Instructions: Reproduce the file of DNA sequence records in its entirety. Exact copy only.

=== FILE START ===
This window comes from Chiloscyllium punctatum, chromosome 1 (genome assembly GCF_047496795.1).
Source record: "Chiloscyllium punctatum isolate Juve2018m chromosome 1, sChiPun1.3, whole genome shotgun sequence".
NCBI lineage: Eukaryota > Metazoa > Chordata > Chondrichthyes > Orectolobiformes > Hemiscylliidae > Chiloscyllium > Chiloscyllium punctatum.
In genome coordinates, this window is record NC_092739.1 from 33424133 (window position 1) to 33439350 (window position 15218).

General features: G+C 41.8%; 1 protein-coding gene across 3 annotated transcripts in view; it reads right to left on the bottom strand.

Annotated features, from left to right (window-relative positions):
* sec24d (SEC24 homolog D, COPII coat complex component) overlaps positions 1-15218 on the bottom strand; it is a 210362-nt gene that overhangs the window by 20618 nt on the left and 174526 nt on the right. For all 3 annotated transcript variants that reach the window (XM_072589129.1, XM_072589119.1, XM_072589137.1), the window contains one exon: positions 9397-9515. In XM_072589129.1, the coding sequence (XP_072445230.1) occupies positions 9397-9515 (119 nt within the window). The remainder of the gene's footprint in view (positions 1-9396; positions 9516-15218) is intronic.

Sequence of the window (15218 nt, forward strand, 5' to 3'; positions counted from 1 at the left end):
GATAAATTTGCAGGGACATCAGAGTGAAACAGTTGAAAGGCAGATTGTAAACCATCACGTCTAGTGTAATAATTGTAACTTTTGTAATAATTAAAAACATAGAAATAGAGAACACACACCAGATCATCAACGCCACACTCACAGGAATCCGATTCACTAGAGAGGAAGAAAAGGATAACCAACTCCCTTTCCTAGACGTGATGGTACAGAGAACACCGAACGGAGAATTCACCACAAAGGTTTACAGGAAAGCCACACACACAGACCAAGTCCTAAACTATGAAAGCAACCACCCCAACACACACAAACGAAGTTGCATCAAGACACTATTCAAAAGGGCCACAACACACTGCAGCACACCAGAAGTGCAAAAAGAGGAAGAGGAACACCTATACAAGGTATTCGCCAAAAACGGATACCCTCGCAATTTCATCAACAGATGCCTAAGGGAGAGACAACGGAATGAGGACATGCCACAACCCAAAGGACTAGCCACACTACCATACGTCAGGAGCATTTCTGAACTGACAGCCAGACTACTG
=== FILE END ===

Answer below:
This window comes from Chiloscyllium punctatum, chromosome 1 (genome assembly GCF_047496795.1).
Source record: "Chiloscyllium punctatum isolate Juve2018m chromosome 1, sChiPun1.3, whole genome shotgun sequence".
NCBI lineage: Eukaryota > Metazoa > Chordata > Chondrichthyes > Orectolobiformes > Hemiscylliidae > Chiloscyllium > Chiloscyllium punctatum.
In genome coordinates, this window is record NC_092739.1 from 33424133 (window position 1) to 33439350 (window position 15218).

General features: G+C 41.8%; 1 protein-coding gene across 3 annotated transcripts in view; it reads right to left on the bottom strand.

Annotated features, from left to right (window-relative positions):
* sec24d (SEC24 homolog D, COPII coat complex component) overlaps positions 1-15218 on the bottom strand; it is a 210362-nt gene that overhangs the window by 20618 nt on the left and 174526 nt on the right. For all 3 annotated transcript variants that reach the window (XM_072589129.1, XM_072589119.1, XM_072589137.1), the window contains one exon: positions 9397-9515. In XM_072589129.1, the coding sequence (XP_072445230.1) occupies positions 9397-9515 (119 nt within the window). The remainder of the gene's footprint in view (positions 1-9396; positions 9516-15218) is intronic.

Sequence of the window (15218 nt, forward strand, 5' to 3'; positions counted from 1 at the left end):
GATAAATTTGCAGGGACATCAGAGTGAAACAGTTGAAAGGCAGATTGTAAACCATCACGTCTAGTGTAATAATTGTAACTTTTGTAATAATTAAAAACATAGAAATAGAGAACACACACCAGATCATCAACGCCACACTCACAGGAATCCGATTCACTAGAGAGGAAGAAAAGGATAACCAACTCCCTTTCCTAGACGTGATGGTACAGAGAACACCGAACGGAGAATTCACCACAAAGGTTTACAGGAAAGCCACACACACAGACCAAGTCCTAAACTATGAAAGCAACCACCCCAACACACACAAACGAAGTTGCATCAAGACACTATTCAAAAGGGCCACAACACACTGCAGCACACCAGAAGTGCAAAAAGAGGAAGAGGAACACCTATACAAGGTATTCGCCAAAAACGGATACCCTCGCAATTTCATCAACAGATGCCTAAGGGAGAGACAACGGAATGAGGACATGCCACAACCCAAAGGACTAGCCACACTACCATACGTCAGGAGCATTTCTGAACTGACAGCCAGACTACTG